Topic 9: Healthcare: Occupation in the electronic medical record
This section focuses on occupational information in the electronic medical record (EMR). This topic has been raised in various reports and discussions. A key question is the purpose of having this information in the medical record. In the OHS system, it is often a desire to have this data in administrative databases for use in surveillance and research. However, the physician’s key purpose is caring for their patients. A key primary question is what information does the physician need to care for their patients.
While often the term medical records are used, as practice becomes more team-based, a more appropriate term is health record. In this discussion, we will use the term medical record, but it is important to realize that this will eventually be a more integrated health record. Medical and health records are generally transitioning from paper form to electronic form. The decision about whether to move to an electronic health record (EHR) is made by the practitioner, group or institution. While many individual and group practices have moved to an EMR, institutions are in different stages of transition and depending on the complexity of the institution, there may be different EHRs within the same institution.
One regulatory requirement relates to the time the medical record has to be retained. For medical records, the time period is ten years from the date of the last entry. For medical records related to DS medical screening, the records must be retained for either 20 years from the date of the last entry or 40 years from the date of the first entry, whichever is the later date.
Originally medical records were paper-based. This is changing to electronic records. There are a variety of different electronic medical records provided by different vendors in use by physicians in Ontario. In Ontario, vendors are approved by OntarioMD, which sets minimum requirements for data elements in the EMR. This means that there are a number of different EMRs with different content and structures. Data elements for work information may explicitly be in the EMR or may be included in broader sections. Other healthcare institutions, such as hospitals, are in different phases of implementation of EMRs/EHRs and again there are different systems in use. One of the challenges is the communication between these various EMRs and also the data sources of health information that are pulled into the EMR. This is the setting in which the discussion of occupational information in the EMR is cited.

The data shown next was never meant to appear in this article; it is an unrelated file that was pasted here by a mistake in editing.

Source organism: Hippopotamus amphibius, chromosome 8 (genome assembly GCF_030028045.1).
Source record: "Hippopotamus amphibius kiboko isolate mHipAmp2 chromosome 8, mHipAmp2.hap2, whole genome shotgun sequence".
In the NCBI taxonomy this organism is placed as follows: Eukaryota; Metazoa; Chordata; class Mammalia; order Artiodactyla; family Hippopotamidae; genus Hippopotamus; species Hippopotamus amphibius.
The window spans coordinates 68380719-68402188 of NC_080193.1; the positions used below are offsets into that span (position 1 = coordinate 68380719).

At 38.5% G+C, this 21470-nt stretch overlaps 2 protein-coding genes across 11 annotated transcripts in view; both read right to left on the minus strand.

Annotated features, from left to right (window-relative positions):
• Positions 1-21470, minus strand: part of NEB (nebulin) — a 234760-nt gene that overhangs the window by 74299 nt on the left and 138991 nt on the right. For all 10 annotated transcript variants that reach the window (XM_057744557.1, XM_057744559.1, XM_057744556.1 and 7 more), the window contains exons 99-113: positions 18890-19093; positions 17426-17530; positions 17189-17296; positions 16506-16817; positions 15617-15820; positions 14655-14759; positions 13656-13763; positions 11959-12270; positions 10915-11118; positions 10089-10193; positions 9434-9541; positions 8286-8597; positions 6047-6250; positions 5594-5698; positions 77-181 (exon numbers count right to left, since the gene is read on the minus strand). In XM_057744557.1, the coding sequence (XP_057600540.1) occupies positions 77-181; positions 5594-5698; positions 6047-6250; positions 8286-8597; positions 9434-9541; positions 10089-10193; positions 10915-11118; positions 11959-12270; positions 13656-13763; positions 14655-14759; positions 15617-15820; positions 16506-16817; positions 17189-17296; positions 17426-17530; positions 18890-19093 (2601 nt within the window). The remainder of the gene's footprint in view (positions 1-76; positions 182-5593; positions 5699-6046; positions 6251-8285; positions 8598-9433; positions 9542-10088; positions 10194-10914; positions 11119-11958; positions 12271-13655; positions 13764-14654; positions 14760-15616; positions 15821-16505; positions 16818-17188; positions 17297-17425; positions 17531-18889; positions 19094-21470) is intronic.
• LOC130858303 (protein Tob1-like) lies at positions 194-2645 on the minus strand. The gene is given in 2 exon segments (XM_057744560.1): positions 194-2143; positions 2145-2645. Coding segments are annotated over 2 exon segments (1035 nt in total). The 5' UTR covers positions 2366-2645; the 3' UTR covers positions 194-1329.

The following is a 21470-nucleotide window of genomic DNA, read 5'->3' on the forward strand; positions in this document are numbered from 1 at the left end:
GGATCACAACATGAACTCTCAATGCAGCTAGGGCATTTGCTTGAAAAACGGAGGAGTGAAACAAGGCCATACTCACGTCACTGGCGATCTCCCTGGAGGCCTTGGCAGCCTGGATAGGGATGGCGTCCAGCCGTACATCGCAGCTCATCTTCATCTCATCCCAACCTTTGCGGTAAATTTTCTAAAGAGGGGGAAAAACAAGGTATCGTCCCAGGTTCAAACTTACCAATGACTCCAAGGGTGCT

There are many statements made about physician practice regarding occupational information. Some say that there is no occupational information in the medical record/EMR. The reality is that we really don’t know.
Consultation and review summary
Ontario research findings
- Note a comprehensive summary of CREOD research is provided on the CREOD website. Several Ontario studies have examined physician practice related to taking an occupational history from both the physician and patient perspectives. Physicians reporting that they take an occupational history included 57% of family physicians, 92% of respirologists and 91% of dermatologists. From the patient perspective, those being investigated for possible work-related dermatitis reported that 67% of family physicians and 53% of dermatologists asked about their job.
- Patients being seen for possible work-related skin disease reported that over half of both family physicians and dermatologists asked about their job but rarely collected more detailed information.
- The main barriers to taking an occupational history included time constraints, lack of confidence in taking the history, patients not being able to provide the information, lack of knowledge of the compensation system, lack of adequate reimbursement, excessive forms, reporting that it was not their job and forgetting.
- Several studies have been done to get occupational information into the medical record. The settings include community health centres, lung cancer clinics and a family health team. While all the studies accomplished the capture of occupational information during the study period but the ongoing collection is not known. Barriers and facilitators to the recording of occupational information were identified.
There is a current ongoing study to document the occupational information in medical records to help provide baseline information related to the content of the medical record.
Summary review findings
- The healthcare system is in transition to EMRs with different implementation. There are a variety of different EMRs in use, making connection more difficult.
- We know that not all physicians take an occupational history, but some do.
- We know something about the barriers and facilitators to taking an occupational history.
- We don’t understand how primary care providers practice related to occupational health and OD specifically, specifically as to when and how they take an occupational history and what they include.
Appropriate occupational information in EMR to facilitate physician practice including the prevention, diagnosis and management of work-related disorders.
Short term recommendations
9.1 Complete baseline study of occupational information in EMR already underway.
9.2 For primary care, understand how the information is used in practice, who is best suited to collect information, what information is needed as a baseline for clinical care.
- Observation and information collection from incubator FHT (Topic 6).